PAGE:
“Entry level” is a huge theme in the photo gear industry this year, and it’s not limited to cameras. Lensbaby has also joined in on the action by announcing its new Spark lens. It’s stripped-down plastic version of the company’s selective focus lenses, allowing you to shoot fun “tilt-shift”-style photos without breaking the bank.
Canon’s rumored entry-level full-frame DSLR, the 6D, is becoming more and more real. Digicam-info published a bunch of leaked specs and a couple of photos today. If the information is accurate, then Canon will soon have a DSLR that matches up well against Nikon’s new D600 in both price and specs.
The camera will reportedly feature a 20.2 megapixel CMOS sensor, the DIGIC5+ image processing engine, an ISO range of 100-25600 (expandable to 50-102400), a small body (the size of an APS-C sensor camera), a magnesium alloy built (some parts, at least), built-in Wi-Fi (wow), built-in GPS, 11 autofocus points, 4.5fps continuous shooting, a shutter rated for 100,000 actuations, 1/180 second sync, shutter speed that ranges from 30s to 1/4000s, weatherproofing, a 3-inch LCD screen, and 1080p HD video recording.
After months of rumors and speculation, Nikon has finally announced its new full frame camera, the D600. In terms of specs, the rumors were right on. However, we missed the mark by quite a bit regarding the price. We’ll come back to that later.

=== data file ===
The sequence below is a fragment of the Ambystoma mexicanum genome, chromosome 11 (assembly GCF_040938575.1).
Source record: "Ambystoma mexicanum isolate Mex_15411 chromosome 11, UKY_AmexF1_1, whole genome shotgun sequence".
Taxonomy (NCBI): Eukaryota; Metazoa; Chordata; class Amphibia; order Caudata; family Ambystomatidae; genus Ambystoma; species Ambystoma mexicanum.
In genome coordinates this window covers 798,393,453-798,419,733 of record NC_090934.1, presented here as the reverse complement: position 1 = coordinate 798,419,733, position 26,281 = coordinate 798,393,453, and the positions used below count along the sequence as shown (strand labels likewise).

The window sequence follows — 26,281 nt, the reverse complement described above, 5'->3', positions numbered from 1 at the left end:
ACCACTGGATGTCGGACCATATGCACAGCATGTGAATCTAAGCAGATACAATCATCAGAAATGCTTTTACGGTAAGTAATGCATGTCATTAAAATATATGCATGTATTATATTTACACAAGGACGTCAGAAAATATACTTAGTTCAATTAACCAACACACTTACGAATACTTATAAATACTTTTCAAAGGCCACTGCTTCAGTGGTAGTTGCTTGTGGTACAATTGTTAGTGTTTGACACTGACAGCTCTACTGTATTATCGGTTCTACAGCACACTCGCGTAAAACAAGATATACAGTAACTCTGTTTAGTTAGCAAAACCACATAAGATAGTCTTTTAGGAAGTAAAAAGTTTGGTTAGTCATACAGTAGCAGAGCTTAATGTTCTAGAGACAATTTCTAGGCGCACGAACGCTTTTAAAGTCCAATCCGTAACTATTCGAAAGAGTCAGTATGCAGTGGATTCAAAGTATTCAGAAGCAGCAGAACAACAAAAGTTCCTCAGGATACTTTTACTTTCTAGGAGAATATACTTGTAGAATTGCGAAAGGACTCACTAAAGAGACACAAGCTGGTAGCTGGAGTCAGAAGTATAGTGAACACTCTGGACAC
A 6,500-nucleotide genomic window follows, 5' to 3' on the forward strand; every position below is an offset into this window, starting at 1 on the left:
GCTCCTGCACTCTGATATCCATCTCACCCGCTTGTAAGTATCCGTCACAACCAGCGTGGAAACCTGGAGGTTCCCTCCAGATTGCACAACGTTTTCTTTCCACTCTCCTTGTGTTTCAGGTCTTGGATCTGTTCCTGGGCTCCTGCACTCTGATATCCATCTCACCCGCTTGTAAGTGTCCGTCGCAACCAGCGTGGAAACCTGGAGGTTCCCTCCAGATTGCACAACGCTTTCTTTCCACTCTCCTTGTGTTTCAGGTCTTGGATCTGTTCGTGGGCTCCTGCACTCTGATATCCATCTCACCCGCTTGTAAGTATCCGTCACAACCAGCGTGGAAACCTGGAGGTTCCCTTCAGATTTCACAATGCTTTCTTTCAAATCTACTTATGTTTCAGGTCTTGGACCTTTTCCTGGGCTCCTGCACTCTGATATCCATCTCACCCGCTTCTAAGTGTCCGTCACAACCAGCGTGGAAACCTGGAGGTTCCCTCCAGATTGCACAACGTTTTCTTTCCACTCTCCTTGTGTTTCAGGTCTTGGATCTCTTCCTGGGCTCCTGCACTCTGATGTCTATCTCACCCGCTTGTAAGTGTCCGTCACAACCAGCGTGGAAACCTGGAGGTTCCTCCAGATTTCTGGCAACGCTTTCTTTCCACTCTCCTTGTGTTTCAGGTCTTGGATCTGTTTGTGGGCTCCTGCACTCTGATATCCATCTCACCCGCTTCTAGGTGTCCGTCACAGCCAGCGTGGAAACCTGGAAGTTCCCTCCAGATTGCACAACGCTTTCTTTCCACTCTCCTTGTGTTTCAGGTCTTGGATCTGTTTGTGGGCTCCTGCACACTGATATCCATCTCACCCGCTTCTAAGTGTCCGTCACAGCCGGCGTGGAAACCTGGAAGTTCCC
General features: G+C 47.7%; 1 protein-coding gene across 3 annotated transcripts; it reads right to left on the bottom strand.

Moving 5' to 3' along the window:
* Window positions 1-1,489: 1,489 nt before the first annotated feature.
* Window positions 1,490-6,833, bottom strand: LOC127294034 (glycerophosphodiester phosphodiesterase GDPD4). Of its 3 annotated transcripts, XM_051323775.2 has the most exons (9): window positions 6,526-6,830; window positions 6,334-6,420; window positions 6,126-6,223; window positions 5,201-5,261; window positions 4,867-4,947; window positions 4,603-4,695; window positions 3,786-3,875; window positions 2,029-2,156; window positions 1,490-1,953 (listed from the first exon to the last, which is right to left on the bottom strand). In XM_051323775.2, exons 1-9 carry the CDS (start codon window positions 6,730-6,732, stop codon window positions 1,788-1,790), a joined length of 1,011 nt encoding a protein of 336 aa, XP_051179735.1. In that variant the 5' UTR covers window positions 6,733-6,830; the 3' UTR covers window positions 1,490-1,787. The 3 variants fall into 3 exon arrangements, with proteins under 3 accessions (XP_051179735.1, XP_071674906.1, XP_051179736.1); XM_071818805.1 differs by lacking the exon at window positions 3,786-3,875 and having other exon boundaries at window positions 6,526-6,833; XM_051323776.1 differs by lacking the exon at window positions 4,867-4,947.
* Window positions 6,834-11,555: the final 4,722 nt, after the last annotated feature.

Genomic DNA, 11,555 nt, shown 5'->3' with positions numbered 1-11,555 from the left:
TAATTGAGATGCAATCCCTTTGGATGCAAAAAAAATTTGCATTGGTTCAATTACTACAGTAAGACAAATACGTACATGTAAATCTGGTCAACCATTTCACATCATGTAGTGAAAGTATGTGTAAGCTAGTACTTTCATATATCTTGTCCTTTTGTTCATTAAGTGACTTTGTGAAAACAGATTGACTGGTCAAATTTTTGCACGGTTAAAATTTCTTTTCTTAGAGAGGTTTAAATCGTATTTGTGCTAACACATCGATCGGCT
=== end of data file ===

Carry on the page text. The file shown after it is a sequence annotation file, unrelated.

The D600 is in fact the company’s “entry level” full frame DSLR, designed to bring the benefits of an FX-format sensor to enthusiasts who were previously unwilling to take the plunge. The camera features a 24.3 megapixel CMOS sensor, an ISO range of 100-6400 (expandable to 50-25600), a 39-point autofocus system (9 cross-type points), a 0.13 second startup time and a 0.052 shutter lag, 5.5fps continuous shooting, dual SD card slots, a viewfinder with 100% coverage, built-in HDR, 1080p HD video recording with full-time AF, and a 3.2-inch LCD.
More details are emerging about Nikon’s affordable full frame DSLR, the D600. Nikon Rumors reports that the camera will almost certainly be on display at Photokina next month, which means that the announcement will likely come around the time the show opens on September 18th. The camera is said to offer a full frame sensor at a price previously unseen in the market — possibly as low as $1500. To put that in comparison, Canon’s crop sensor 7D hit the market at $1700 when it was released back in 2009. $1500 for a full frame would be ridiculous and game-changing.
If you swooned at the Fujifilm X-Pro1’s retro design and fantastic image quality when it was announced at the beginning of this year, but then balked when you saw the $1,700 price tag, you might want to keep a close eye on the upcoming Fujifilm X-E1. Photo Rumors has published the specs of the camera, revealing that the camera will hit shelves at a price somewhere south of $1,000.